Yes, I do face. I have no sponsors. Well, sometimes it becomes very challenging to fulfil my basic necessity of day-to-day life.

How has sports liberated women in India? Do women now seek to take up this professionally?
Only if they get the facilities from the government, more women will try to take up sports as a profession. Sports is a new field for women, especially in the case of India. Be it wrestling in Haryana, be it boxing or shooting, badminton or tennis, etc.

The women of India have channelized new energy through sports. This new energy has generated a feeling of liberation.

What would be your advice for aspiring girls?

My advice to every aspirant girl is to never stop just because they think they are going to be judged. If it is what you really want to do, do it from your heart, and be an inspiration to others.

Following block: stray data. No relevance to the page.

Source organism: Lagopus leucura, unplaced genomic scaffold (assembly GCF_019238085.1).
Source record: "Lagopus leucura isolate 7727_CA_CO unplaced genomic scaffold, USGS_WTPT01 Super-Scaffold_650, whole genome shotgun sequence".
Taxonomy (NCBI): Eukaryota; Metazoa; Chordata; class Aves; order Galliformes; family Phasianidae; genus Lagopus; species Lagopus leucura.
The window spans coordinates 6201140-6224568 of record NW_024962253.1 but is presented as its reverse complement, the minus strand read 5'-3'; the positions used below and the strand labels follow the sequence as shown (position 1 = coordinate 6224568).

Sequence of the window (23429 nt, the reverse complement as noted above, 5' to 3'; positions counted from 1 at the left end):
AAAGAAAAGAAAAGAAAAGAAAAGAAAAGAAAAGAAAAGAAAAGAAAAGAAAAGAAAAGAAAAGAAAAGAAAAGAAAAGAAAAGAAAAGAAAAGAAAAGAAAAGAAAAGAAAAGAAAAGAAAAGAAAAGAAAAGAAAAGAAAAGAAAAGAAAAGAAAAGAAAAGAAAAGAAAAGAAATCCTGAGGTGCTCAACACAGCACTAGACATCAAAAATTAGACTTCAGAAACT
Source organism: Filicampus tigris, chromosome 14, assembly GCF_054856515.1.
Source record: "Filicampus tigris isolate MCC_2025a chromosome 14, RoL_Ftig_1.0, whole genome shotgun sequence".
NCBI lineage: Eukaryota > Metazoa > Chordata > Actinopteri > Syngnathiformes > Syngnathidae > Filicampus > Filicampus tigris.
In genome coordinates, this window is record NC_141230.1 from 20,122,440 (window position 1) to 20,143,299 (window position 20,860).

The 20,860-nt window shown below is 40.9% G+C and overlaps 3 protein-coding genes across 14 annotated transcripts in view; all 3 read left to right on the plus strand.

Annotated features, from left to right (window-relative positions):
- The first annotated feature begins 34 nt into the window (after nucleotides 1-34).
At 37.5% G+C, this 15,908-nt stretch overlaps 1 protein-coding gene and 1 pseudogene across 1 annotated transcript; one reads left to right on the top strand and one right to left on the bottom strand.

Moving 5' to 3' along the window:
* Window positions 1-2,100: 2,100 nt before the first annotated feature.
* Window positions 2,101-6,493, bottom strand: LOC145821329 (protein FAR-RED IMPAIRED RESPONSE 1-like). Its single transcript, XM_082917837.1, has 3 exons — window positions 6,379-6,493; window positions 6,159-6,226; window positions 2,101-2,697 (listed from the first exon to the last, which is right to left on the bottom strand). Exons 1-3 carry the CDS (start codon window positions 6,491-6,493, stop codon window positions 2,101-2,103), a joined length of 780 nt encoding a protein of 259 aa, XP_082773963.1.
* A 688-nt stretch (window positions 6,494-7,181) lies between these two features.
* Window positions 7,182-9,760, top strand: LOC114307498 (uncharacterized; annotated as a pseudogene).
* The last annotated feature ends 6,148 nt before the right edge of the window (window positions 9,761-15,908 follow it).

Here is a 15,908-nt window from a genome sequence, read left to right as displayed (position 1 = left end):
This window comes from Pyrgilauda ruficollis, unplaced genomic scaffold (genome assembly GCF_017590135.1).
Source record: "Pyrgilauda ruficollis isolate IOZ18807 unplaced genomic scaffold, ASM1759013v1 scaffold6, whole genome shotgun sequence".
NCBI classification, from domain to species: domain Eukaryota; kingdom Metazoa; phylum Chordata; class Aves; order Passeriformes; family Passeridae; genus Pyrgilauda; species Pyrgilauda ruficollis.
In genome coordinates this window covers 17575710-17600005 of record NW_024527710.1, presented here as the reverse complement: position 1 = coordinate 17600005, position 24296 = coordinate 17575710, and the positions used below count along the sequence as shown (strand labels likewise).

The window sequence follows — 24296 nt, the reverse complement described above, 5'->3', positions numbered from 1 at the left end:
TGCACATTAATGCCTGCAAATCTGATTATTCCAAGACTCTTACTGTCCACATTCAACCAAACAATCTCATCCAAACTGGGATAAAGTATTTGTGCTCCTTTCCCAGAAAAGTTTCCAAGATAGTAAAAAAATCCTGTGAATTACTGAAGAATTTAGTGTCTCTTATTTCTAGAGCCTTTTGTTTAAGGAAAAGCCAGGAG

What are the chances for specially-abled girls from Kashmir to take up the sport? Do they get as much exposure and enthusiasm as they deserve?

Opportunities are there but not for people like us. Sometimes we feel ignored by the authorities, hence we have to struggle a lot. The government has not delivered on the promised facilities, accessible stadiums, buildings, ramps for the disabled. We definitely don’t get the desired exposure and enthusiasm.

If the girls are properly trained and coached, they have a bright future in any sports and will not only make the state proud but the country as well.

Source: shethepeople.tv